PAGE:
One of our Nursing Supervisors and Anaesthetists describes how SURG-Africa is working to improve surgical conditions in district hospitals in Zambia
Judith Munthali, the president of Zambia Operating Theatre Nurses Interest Group and one of our SURG-Africa supervisors in Zambia, provides a brief overview of how SURG-Africa activities help address the current local needs related to surgical nursing care at district level hospitals in Zambia.
Click Read More to hear about how SURG-Africa works with Ministries of Health to ensure that interventions are needs driven and engage with the local actors
Dr Daniel Makawa, deputy director of Clinical Care and Technical Services within the Ministry of Health in Zambia, provides a brief overview of the collaboration between the Zambian Ministry of Health and SURG-Africa. The Surg-Africa project aims to scale up safe accessible surgery for district and rural populations in Zambia, Tanzania and Malawi.
Our team on the ground gives an overview of how SURG-Africa looks and works in Zambia
This video illustrates the experience of running SURG-Africa (Scaling Up Safe Surgery for District and Rural populations in Africa) in district hospitals in Zambia. SURG-Africa is a 4 year implementation research project (2016-2020) which aims to scale up safe accessible surgery for district and rural populations in Tanzania, Malawi and Zambia. This is being achieved through establishing the effectiveness of a district level surgical supervision model, thus enabling surgeon specialists to be trainers and mentors of district hospital staff. SURG-Africa supports ministries of health from partner countries to scale-up district-level safe surgery country-wide.
SURG-Africa helps to address the constant flow of intestinal obstructions through practical workshops delivered by specialists from central hospitals for district clinicians. Parallel sessions included surgical nursing care and anaesthesia. Participants enjoyed hands-on practical sessions and interactions with their trainers.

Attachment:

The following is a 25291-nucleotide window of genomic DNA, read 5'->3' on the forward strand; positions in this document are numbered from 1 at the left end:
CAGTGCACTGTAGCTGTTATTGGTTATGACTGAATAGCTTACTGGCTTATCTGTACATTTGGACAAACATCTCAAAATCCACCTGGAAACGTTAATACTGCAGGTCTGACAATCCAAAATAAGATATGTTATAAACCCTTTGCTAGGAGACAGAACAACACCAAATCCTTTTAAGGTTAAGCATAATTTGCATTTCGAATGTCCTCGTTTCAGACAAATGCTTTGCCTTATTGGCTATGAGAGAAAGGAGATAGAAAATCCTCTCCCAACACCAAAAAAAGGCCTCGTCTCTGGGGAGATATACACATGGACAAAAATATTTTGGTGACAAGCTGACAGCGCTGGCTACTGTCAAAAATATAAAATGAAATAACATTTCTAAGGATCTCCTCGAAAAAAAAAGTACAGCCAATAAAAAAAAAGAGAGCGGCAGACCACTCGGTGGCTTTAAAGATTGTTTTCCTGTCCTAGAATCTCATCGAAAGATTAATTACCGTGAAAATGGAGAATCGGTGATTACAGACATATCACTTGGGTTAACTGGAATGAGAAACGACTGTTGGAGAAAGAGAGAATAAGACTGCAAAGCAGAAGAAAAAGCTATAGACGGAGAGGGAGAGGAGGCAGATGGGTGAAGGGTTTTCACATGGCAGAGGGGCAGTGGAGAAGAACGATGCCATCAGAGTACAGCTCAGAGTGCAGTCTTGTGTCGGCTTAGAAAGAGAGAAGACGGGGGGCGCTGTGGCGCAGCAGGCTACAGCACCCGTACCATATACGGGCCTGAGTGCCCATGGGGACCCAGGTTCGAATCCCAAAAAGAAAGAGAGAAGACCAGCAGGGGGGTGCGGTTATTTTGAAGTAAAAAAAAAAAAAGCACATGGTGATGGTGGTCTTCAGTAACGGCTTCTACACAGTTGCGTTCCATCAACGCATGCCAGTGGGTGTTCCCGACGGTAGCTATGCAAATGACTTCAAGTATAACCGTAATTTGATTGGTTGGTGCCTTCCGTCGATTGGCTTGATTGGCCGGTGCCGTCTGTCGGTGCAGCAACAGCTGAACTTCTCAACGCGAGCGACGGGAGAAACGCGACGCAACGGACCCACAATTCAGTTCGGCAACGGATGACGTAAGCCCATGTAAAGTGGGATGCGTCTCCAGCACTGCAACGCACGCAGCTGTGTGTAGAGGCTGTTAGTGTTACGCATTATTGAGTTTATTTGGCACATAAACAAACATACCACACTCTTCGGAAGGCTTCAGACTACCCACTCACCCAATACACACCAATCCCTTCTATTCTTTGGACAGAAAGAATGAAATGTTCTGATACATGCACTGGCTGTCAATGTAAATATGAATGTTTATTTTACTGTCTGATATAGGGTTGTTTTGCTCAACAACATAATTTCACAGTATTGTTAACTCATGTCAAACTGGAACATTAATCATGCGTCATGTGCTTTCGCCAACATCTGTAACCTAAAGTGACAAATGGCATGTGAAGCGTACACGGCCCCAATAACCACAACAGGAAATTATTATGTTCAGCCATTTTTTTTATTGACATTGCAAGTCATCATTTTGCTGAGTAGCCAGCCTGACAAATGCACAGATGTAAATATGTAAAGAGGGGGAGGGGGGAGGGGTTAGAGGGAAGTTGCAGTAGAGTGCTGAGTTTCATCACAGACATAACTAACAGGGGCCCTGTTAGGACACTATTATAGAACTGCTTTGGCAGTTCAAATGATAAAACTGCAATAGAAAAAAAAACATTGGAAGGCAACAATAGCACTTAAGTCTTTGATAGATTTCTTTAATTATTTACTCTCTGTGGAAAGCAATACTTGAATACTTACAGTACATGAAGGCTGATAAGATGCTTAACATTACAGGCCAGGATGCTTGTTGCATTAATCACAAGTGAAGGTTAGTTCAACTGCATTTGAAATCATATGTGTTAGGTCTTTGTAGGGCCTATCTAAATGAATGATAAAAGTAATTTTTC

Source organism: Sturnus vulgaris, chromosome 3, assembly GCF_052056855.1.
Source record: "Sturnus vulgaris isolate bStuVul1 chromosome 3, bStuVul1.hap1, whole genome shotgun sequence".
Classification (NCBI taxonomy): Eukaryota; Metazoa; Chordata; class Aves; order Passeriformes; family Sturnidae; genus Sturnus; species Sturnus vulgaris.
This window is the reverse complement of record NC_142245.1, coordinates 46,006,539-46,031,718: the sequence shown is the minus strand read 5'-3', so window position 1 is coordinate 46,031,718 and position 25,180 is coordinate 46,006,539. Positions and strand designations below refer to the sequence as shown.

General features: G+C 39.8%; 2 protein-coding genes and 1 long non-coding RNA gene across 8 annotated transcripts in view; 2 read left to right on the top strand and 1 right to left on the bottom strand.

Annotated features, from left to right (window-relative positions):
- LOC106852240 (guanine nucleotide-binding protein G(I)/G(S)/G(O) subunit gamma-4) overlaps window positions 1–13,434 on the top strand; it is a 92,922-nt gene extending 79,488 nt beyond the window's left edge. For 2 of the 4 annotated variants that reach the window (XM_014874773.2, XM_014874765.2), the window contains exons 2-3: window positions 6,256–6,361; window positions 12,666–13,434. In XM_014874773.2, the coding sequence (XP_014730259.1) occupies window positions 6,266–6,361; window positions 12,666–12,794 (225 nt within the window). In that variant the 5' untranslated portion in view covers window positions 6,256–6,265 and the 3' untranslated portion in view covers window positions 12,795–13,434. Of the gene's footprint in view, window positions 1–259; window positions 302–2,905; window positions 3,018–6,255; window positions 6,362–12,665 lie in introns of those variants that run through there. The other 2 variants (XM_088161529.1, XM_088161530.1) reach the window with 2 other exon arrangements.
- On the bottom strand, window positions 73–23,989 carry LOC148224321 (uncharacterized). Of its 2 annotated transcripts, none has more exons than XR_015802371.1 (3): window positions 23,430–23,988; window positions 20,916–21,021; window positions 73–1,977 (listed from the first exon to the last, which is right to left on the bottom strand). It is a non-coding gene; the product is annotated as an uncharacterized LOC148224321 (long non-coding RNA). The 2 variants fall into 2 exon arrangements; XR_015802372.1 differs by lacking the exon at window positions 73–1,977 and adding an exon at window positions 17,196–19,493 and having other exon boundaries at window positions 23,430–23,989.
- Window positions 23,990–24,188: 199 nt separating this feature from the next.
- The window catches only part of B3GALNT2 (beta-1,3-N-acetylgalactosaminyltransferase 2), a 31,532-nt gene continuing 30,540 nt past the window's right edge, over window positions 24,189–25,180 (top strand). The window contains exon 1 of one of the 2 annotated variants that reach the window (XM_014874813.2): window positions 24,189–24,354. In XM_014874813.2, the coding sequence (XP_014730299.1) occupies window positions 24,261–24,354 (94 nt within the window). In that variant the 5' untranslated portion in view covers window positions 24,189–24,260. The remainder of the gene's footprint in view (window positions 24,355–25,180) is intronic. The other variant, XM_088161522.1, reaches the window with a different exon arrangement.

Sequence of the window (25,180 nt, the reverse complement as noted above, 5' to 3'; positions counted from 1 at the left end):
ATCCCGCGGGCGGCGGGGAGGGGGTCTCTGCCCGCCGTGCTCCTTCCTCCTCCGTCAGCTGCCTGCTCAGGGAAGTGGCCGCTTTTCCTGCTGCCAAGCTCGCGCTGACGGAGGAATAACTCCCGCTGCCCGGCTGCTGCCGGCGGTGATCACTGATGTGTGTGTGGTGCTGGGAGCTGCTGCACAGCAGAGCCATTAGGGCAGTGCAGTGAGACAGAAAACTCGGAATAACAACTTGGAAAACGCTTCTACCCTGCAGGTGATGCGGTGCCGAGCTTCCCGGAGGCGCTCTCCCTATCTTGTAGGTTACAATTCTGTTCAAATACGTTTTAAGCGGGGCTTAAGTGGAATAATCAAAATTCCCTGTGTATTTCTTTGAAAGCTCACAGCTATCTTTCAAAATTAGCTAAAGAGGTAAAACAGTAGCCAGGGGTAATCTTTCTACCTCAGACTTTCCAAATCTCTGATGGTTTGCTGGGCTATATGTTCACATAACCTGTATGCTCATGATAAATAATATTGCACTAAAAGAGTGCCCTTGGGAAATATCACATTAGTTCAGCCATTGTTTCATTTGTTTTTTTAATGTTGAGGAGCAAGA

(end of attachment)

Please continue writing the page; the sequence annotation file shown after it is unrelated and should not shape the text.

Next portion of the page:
SURG-Africa is about to pass its first 18 months. See where we are now: here is a brief outline of achievements since its launch in early 2017.
Our research capacity is growing! This month the SURG-Africa project welcomed two new researchers: Dr Alina Cosma and Dr Martilord Ifeanyichi.
SURG-Africa Zambia works to include surgical indicators in the national data collection system. So far, we have been quite successful!
Health Ministers from countries in the Eastern, Central and Southern parts of Africa know what SURG-Africa is. We presented our supervision model at the 65th ECSA-HC Health Ministers Conference in Dar es Salaam.
Being a good trainer does not only mean you have got just the right technical skills to pass on to you trainees. It also means you need to know how to talk to students, how to give feedback and provide supportive supervision. Our training package for surgical specialist covered it all.
ABCD - Always Be Collecting Data! Following consultations and approval of Malawi Ministry of Health we designed, printed and dispatched brand new, user friendly operating theatre registers to all government owned district hospitals. This will help to strengthen surgical data collection in these facilities.
Situation analysis completed! We collected evidence documenting surgical care in district facilities in Malawi, Zambia and Tanzania
Since July 2017 the SURG-Africa team has been travelling extensively around Zambia, Malawi and the Northern Zone in Tanzania to conduct a situation analysis of surgical capacity at district hospitals.
In its first field trip the SURG-Africa Team joins global leaders in surgery at the Pan African Association of Surgeons (PAAS) International Conference and the Ministry of Health in Tanzania to discuss specific and concrete actions for expanding access to safe, high quality, affordable surgery and anaesthesia, particularly in rural and under-served areas.
o The SURG-Africa consortium has been awarded €6 million in research funding by the European Commission to bring life-saving surgery to neglected families and communities in Africa.